Media coverage for Kurt Campbell’s keynote address

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Munhwa Ilbo:

Campbell: ‘Subtle change’ in China’s policy on N. Korea may affect regional security

By Lee Chi-dong
WASHINGTON, April 4 (Yonhap) — There are clear signs of a “subtle change” in China’s approach toward North Korea, which may affect “the calculus” in regional security conditions, a former senior U.S. official said Thursday.”Yes, there’s a subtle shift in Chinese foreign policy…Over the short to medium term, that has the potential to affect the calculus in Northeast Asia,” Kurt Campbell said at a forum hosted by the Johns Hopkins School of Advanced International Studies.”You’ve seen it at the U.N. (Security Council). We’ve seen it in our private discussions and you see it in statements in Beijing,” he added.Campbell served as assistant secretary of state for East Asian and Pacific affairs for four years. He left the department in February.

He is one of key architects of the Barack Obama administration’s policy of rebalancing diplomatic efforts and military presence toward Asia after a decade of war in Iraq and Afghanistan.

Campbell said North Korean officials are apparently noticing the mood change in Beijing.

“I don’t think that subtle shift can be lost on Pyongyang,” he said. “They need a close relationship with China for every conceivable reason. It’s not in their strategic interest to alienate every country that surrounds them.”

He said the U.S. and its regional allies — South Korea and Japan — are doing an efficient job in dealing with North Korea’s military threats.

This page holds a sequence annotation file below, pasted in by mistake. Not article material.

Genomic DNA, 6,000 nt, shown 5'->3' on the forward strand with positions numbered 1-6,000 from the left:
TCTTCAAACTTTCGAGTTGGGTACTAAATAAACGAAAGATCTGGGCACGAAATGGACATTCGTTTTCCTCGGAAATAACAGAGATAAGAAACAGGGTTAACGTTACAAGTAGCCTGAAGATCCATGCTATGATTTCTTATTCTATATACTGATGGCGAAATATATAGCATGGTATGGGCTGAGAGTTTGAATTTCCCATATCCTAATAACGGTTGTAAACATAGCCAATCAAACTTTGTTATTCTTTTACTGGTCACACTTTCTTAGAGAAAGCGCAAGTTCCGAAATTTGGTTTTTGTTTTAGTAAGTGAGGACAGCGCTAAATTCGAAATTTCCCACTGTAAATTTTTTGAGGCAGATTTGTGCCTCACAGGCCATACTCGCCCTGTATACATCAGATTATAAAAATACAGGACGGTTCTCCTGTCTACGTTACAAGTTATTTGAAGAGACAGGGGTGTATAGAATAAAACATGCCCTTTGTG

They have discerned a gap between the language from Pyongyang and what’s going on there actually, he said.

“The most important new ingredient has been a recognition in China that their previous approach to North Korea is not bearing fruit.”

Debates are under way in Washington over whether Beijing is actually shifting its policy on Pyongyang, which continues provocative actions, including a nuclear test and long-range rocket launch.

Obama earlier openly said China is “recalculating” its policy toward the troublesome ally.

“You’re starting to see them recalculate and say, ‘You know what? This is starting to get out of hand,'” Obama said in a television interview. “And so we may slowly be in a position where we’re able to force a recalculation on the part of North Koreans.”

But many analysts say there will be no fundamental shift in the foreseeable future, as China needs the survival of the communist ally for many reasons.

Regarding Washington’s “pivot” toward Asia, Campbell said the former Bush administration also deserves some credit.

“The truth is that one of the great successes of the Bush administration has been to get Asia more engaged in the Middle East and South Asia,” he said.

Meanwhile, former New Mexico Gov. Bill Richardson said North Korea is unlikely to go ahead with “suicidal” attacks.

“There’s been a lot of rhetoric (from North Korea) and not a lot of action, … but I think our response has been appropriate: cool, calm, and at the same time, putting our military resources ready in case there’s an emergency,” he told CNN. “But if they try anything with the United States, it’s suicidal. That’s not going to happen.”
Richardson is known for his personal ties with North Korean officials. He visited Pyongyang in January along with Google Executive Chairman Eric Schmidt.

(The above photo and article is from Yonhap.)